How Higher Oil Prices Could Impact the Economy Overall

When it comes to increased oil prices, the economy can respond in various ways. For the general consumer, as oil prices increase, a ripple effect will raise the price of gasoline. This will undoubtedly offset some of the recent gains consumers received with the recent tax cuts signed into law, potentially dampening consumer spending.

Similarly, as the cost of oil increases, businesses may choose to pass the increases on to consumers – in the form of higher fares for airlines, for example. Businesses also can increase the price of their services with fuel surcharges or increase prices for products derived from crude oil. However, for workers in the oil and gas industry, companies will increasingly look to invest more in capital expenditures to increase drilling capacity, stimulating job creation and economic growth.

 

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Financial Planning August 2018

The Perks of Working Past Traditional Retirement Age

The Perks of Working Past Traditional Retirement Age

A large number of Americans intend to keep working past retirement age. For many, their reasons are financial. Some have a high level of debt while others are afraid if they retire too soon, they will run out of money.

Working longer offers several financial benefits; workers are able to:

  • Accrue a higher Social Security benefit
  • Grow a higher pension benefit
  • Allow more time to save money and permit investments to grow
  • Utilize company-paid insurance benefits

In addition to financial benefits, there are cognitive, physical and social advantages to working longer. Studies have found that older Americans, who tend to work longer than people in European countries, score higher than those citizens on memory tests. The research correlates continued mental stimulation provided through work with retaining mental acuity longer than those who retire.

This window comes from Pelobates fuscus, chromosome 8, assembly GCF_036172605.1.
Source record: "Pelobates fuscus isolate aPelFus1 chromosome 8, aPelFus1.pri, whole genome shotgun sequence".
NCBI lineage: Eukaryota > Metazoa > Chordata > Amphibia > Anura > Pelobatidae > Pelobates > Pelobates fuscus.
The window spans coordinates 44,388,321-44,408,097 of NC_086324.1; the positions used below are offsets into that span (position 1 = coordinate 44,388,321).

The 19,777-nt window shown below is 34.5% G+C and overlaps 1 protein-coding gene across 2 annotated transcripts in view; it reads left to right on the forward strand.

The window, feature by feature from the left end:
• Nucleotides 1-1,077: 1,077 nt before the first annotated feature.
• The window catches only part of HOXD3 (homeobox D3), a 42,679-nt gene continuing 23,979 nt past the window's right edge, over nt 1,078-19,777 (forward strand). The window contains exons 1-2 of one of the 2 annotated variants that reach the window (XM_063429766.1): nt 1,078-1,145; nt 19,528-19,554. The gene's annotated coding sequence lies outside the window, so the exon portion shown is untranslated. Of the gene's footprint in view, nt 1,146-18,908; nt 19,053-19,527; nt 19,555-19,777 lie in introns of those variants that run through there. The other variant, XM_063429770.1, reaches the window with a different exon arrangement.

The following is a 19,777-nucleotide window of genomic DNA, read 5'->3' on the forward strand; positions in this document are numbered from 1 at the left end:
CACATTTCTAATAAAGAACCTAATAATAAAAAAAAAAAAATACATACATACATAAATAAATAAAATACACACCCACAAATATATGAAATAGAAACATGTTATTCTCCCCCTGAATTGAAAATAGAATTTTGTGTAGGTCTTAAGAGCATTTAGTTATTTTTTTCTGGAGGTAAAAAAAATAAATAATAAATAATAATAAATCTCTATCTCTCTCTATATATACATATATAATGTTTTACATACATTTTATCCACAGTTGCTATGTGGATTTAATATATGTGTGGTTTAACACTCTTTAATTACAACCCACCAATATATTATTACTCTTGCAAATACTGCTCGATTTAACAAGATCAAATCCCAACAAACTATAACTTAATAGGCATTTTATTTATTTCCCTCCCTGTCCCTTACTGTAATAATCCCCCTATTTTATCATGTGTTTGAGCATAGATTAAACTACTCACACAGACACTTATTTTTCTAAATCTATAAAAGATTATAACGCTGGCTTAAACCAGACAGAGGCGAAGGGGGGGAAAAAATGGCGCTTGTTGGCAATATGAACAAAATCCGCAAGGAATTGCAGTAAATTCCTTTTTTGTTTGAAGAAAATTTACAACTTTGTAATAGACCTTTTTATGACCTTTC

Working outside the home also exposes older folks to a larger social network than some retirees might experience. As we get older, our social networks tend to narrow. Most people see fewer people after retiring and must make a concerted effort in order to engage in conversation and activities with a wide range of people on a daily basis. Maintaining a job past traditional retirement age can keep us socially engaged longer. Scientists say that regular social contact contributes to better health and a positive sense of well-being as we grow older.

Some people prefer to keep working because they are self-described workaholics. We tend to associated any type of “-aholic” with negative connotations. However, recent research has found that an addiction to working long hours can yield positive outcomes. For one,

American businesses generally reward workaholic behavior with promotions and higher pay, so there is a financial benefit.

Also, a recent study correlated health benefits as well. The research discovered that workaholics who love their job have no more risk of developing health conditions (e.g., high blood pressure, high blood sugar, abnormal cholesterol, excess waistline fat) than the average employee.

Unfortunately, if work is causing undue stress and health problems, this will likely cost more money for treatment during retirement. In this case, if you don’t love your job it could be worth considering retiring – even if that means living on less income. At least it would give you the opportunity to pursue a daily regime of healthy habits and interesting hobbies – which might help ward off expensive medical bills and provide a higher quality of life.

When weighing the benefits of retiring versus working longer, don’t rule out opportunities for income other than a full-time job. Consider taking on a less stressful part-time job that will allow you to explore some of your interests. For example, if you like carpentry or gardening, consider applying for a position at Lowes, Home Depot or Ace Hardware. If you enjoy crafts or sewing, consider selling wares at a local market or starting your own tailoring and alterations service. If you like being around animals, consider offering a pet sitting service.

Working longer doesn’t necessarily mean working longer at the same job. You can enjoy many of the same perks – financial, mental, physical and social – by simply switching to a less stressful type of work that you enjoy more.

 

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Congress at Work August 2018

Offshore Jobs for U.S. Workers, Money for North Korean Refugee and Human Rights Programs, and a New $1 Coin Honoring American Innovation

Offshore Jobs for U.S. Workers, Money for North Korean Refugee, H.R. 5956, H.R. 2061, H.R. 770, H.R. 219, H.R. 2122, 2292, 951, 447, 446; S. 490